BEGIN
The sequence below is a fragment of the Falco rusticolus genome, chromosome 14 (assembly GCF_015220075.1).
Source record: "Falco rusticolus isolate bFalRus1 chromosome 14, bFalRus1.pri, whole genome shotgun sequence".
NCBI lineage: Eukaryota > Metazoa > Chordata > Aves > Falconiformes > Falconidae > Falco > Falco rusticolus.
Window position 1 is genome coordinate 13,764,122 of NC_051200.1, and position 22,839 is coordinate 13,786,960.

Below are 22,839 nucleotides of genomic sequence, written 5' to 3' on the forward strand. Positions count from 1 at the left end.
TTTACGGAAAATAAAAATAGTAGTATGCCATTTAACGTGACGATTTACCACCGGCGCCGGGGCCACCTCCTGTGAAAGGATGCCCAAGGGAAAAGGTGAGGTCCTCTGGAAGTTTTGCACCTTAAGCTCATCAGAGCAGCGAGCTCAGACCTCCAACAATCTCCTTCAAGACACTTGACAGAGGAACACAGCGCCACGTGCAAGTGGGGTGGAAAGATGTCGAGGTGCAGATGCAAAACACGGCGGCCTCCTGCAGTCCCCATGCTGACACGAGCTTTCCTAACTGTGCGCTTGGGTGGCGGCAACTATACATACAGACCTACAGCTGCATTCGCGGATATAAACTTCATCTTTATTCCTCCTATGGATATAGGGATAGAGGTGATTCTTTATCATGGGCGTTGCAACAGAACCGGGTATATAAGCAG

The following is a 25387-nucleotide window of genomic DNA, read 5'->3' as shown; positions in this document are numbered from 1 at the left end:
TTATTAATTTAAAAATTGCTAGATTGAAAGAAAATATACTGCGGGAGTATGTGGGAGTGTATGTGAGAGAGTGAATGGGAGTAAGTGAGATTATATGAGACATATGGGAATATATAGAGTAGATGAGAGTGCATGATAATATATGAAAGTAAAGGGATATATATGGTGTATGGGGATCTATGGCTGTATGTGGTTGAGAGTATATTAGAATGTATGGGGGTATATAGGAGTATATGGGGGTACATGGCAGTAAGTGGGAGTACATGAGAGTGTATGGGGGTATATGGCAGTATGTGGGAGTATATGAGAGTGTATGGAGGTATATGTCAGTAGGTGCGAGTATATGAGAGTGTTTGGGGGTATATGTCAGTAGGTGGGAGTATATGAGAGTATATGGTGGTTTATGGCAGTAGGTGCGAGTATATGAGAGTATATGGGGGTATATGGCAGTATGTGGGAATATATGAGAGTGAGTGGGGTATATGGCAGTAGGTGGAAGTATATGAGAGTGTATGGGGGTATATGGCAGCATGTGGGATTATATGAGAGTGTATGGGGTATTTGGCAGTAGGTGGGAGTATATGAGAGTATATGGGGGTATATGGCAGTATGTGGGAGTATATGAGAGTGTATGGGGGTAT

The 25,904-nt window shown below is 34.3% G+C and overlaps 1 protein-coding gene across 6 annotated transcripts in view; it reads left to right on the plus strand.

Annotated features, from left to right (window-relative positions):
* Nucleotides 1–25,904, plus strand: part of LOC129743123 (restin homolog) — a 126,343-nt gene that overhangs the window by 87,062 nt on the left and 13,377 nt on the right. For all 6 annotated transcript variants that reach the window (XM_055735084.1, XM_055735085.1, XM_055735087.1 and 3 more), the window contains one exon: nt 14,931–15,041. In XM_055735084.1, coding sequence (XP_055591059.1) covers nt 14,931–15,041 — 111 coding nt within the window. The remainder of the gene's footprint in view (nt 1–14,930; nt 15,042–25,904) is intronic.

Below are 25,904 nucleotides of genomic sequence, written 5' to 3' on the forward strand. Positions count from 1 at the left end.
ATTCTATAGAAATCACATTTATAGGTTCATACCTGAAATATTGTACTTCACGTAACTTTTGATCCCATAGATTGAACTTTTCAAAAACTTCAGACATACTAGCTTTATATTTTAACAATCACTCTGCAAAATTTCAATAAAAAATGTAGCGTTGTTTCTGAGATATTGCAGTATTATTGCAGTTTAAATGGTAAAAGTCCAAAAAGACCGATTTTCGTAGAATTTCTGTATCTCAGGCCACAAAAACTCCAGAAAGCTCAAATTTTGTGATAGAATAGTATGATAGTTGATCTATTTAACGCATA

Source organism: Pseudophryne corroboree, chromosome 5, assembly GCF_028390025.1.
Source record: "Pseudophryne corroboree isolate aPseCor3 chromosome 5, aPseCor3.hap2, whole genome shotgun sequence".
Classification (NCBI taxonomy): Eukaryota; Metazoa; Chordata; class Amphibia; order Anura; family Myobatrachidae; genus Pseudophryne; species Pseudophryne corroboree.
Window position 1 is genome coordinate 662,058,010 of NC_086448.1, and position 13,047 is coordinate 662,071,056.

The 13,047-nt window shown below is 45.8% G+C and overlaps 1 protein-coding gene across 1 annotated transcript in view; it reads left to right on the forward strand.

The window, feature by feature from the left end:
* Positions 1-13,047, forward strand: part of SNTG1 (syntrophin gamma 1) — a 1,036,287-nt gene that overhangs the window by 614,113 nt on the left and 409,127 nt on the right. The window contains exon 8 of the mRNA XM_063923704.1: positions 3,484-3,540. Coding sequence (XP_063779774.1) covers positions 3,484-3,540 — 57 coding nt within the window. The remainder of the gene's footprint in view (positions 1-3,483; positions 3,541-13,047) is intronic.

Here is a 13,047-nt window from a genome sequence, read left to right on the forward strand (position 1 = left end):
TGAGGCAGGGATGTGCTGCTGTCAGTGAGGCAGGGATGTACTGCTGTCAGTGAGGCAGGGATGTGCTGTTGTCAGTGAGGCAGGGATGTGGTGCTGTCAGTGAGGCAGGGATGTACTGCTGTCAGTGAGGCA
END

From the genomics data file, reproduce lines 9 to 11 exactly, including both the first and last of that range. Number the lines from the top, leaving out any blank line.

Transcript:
The 25,904-nt window shown below is 34.3% G+C and overlaps 1 protein-coding gene across 6 annotated transcripts in view; it reads left to right on the plus strand.

Annotated features, from left to right (window-relative positions):
* Nucleotides 1–25,904, plus strand: part of LOC129743123 (restin homolog) — a 126,343-nt gene that overhangs the window by 87,062 nt on the left and 13,377 nt on the right. For all 6 annotated transcript variants that reach the window (XM_055735084.1, XM_055735085.1, XM_055735087.1 and 3 more), the window contains one exon: nt 14,931–15,041. In XM_055735084.1, coding sequence (XP_055591059.1) covers nt 14,931–15,041 — 111 coding nt within the window. The remainder of the gene's footprint in view (nt 1–14,930; nt 15,042–25,904) is intronic.